New Home Sales Take the Shine Off Treasuries

But with the jobs report due out tomorrow, volume is light and price action is muted.
Publish date:

A blockbuster October

new home sales

report has taken the shine off the bond market this morning, but with the November

employment report

due out tomorrow morning, volume is light and prices are little changed.

The benchmark 30-year Treasury bond was lately down 4/32 at 97 19/32, its yield unchanged at 6.31%. The action so far prolongs the downtrend bonds have been in since Nov. 16, when the


hiked interest rates and

implied that it might have to do so again in the near future.

The long bond rose as much as 3/32 before the 10 a.m. EST release of the new home sales report for October. The pace of new home sales rose a whopping 16.3% to 986,000. That slightly eclipses the November 1998 pace of 985,000 to set a new record.

The market: Join the discussion on


Message Boards.

Accelerating new home sales are negative for the bond market because new home sales are a leading indicator of consumer spending, the principal driver of economic growth. Bond traders are looking for growth to slow to keep inflation from accelerating.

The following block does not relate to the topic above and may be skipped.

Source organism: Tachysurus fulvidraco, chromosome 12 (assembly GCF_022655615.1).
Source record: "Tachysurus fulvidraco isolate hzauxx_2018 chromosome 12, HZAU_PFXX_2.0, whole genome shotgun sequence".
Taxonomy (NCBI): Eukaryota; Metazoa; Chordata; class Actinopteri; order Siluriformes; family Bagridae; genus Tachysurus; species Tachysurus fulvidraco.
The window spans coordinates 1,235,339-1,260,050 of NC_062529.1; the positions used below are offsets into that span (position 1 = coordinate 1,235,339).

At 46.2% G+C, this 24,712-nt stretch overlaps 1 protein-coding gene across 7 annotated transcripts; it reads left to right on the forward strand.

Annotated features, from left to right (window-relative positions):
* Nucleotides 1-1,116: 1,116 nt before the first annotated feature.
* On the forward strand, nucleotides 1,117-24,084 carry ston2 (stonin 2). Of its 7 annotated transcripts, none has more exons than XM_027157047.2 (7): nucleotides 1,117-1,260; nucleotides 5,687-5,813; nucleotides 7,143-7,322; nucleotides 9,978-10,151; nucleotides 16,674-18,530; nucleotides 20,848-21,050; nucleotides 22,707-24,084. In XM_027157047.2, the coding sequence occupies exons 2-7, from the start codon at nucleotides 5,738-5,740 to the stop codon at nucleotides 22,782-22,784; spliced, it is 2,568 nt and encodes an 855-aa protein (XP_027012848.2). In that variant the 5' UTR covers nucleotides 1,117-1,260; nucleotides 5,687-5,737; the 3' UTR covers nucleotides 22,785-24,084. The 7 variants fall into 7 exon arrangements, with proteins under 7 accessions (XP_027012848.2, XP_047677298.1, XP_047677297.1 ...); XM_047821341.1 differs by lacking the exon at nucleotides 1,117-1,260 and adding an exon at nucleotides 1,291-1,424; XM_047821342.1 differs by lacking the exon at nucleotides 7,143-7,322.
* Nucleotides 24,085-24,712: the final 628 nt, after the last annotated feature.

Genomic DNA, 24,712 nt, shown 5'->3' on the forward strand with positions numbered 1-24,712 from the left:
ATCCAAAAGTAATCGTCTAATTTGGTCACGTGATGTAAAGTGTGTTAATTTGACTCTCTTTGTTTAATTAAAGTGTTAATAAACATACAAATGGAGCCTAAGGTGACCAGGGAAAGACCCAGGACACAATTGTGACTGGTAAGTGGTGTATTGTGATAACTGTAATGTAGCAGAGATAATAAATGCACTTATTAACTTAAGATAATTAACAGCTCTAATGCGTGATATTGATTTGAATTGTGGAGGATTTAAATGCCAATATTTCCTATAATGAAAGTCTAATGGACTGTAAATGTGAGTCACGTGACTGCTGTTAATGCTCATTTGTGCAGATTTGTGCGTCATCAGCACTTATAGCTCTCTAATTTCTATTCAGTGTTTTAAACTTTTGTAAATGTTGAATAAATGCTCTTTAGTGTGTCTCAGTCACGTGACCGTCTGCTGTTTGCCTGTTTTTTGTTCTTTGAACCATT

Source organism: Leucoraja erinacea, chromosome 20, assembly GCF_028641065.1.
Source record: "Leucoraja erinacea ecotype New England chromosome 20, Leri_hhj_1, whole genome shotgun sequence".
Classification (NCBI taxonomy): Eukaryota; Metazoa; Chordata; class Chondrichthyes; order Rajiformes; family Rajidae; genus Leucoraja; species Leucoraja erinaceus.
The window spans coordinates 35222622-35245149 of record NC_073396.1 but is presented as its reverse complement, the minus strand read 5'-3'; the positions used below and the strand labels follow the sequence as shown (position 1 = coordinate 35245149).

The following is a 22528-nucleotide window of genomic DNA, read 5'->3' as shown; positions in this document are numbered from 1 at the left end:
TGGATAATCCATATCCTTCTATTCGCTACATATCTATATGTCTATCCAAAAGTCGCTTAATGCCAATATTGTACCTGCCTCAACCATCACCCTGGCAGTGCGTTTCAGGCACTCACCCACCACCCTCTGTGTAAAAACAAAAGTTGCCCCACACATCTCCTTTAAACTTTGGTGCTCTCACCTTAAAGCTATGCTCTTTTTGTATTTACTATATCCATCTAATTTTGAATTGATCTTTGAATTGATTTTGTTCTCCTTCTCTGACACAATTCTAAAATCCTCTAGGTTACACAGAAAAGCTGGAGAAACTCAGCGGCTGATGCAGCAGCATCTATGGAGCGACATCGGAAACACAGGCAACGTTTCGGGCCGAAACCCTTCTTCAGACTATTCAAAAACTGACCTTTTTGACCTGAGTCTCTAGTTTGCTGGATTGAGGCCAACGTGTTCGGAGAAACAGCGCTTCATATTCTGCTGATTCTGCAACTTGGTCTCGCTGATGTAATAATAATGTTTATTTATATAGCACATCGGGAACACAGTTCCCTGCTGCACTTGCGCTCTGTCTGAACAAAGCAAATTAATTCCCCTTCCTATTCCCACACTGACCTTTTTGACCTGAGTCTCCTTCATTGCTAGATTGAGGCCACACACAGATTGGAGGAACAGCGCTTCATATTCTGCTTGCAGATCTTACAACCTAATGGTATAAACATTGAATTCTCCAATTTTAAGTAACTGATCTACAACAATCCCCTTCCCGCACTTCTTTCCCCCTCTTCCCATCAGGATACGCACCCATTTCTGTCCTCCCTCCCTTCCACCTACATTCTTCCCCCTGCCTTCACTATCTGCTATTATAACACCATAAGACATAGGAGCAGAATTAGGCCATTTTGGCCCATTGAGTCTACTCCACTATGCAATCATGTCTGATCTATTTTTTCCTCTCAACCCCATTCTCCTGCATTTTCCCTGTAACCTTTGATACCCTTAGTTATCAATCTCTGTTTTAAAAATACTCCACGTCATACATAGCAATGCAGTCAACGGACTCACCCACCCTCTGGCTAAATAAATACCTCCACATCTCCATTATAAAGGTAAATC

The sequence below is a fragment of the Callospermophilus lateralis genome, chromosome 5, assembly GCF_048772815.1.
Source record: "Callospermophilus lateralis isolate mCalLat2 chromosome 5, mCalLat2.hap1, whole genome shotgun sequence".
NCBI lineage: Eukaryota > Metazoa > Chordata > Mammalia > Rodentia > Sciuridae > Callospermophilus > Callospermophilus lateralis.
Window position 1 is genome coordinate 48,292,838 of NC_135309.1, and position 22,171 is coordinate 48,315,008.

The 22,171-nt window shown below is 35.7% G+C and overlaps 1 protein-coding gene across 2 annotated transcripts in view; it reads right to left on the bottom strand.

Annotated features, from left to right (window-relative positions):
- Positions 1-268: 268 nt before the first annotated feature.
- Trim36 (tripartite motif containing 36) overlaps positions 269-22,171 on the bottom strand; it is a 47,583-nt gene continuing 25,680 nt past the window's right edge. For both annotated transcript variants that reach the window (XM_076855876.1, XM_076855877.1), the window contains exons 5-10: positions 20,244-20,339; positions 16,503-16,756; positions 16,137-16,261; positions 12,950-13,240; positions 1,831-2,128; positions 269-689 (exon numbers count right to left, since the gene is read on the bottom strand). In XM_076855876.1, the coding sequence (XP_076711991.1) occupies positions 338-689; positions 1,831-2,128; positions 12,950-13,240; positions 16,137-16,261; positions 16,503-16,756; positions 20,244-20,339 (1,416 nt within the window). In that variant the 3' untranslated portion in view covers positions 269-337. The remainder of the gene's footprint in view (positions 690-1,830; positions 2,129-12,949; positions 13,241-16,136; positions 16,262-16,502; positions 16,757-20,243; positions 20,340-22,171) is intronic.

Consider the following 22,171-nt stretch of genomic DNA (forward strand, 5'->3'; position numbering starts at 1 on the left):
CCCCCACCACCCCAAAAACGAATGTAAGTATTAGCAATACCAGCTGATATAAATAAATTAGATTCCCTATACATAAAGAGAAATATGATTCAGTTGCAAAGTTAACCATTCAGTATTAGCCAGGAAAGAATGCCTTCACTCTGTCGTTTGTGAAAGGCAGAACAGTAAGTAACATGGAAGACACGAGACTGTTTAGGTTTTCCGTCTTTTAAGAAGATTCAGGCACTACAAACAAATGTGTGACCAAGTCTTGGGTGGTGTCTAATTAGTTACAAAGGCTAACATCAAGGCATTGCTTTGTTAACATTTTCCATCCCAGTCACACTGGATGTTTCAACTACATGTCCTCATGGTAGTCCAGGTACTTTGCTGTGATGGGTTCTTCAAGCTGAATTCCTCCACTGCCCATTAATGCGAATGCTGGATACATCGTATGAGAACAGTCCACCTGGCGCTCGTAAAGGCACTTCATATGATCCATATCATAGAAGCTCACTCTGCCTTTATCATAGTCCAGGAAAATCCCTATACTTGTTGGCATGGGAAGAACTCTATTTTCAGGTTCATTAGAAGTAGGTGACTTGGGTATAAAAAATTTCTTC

The report didn't do more damage in part because it is a notoriously volatile data series. In September, for example, the pace fell 8.1% to 848,000. It is also subject to large revisions.

"It's basically unbelievable,"

Dresdner Kleinwort Benson

senior economist Kevin Logan said. "I can't believe that new home sales are rising at a 40% rate in the Midwest." (The pace of Midwest sales rose to 240,000 from 171,000.)

The fact that the pace of

existing home sales

slowed sharply in October also mitigates the impact of today's report, said John Burgess, global head of structured fixed-income at

Deutsche Bank Investment Management

in London. On

Monday, the

National Association of Realtors

reported that the pace of existing home sales dropped 6.6% to 4.79 million in October.

At the same time, Logan said, "it's not as if people want to stake out big positions ahead of the employment report."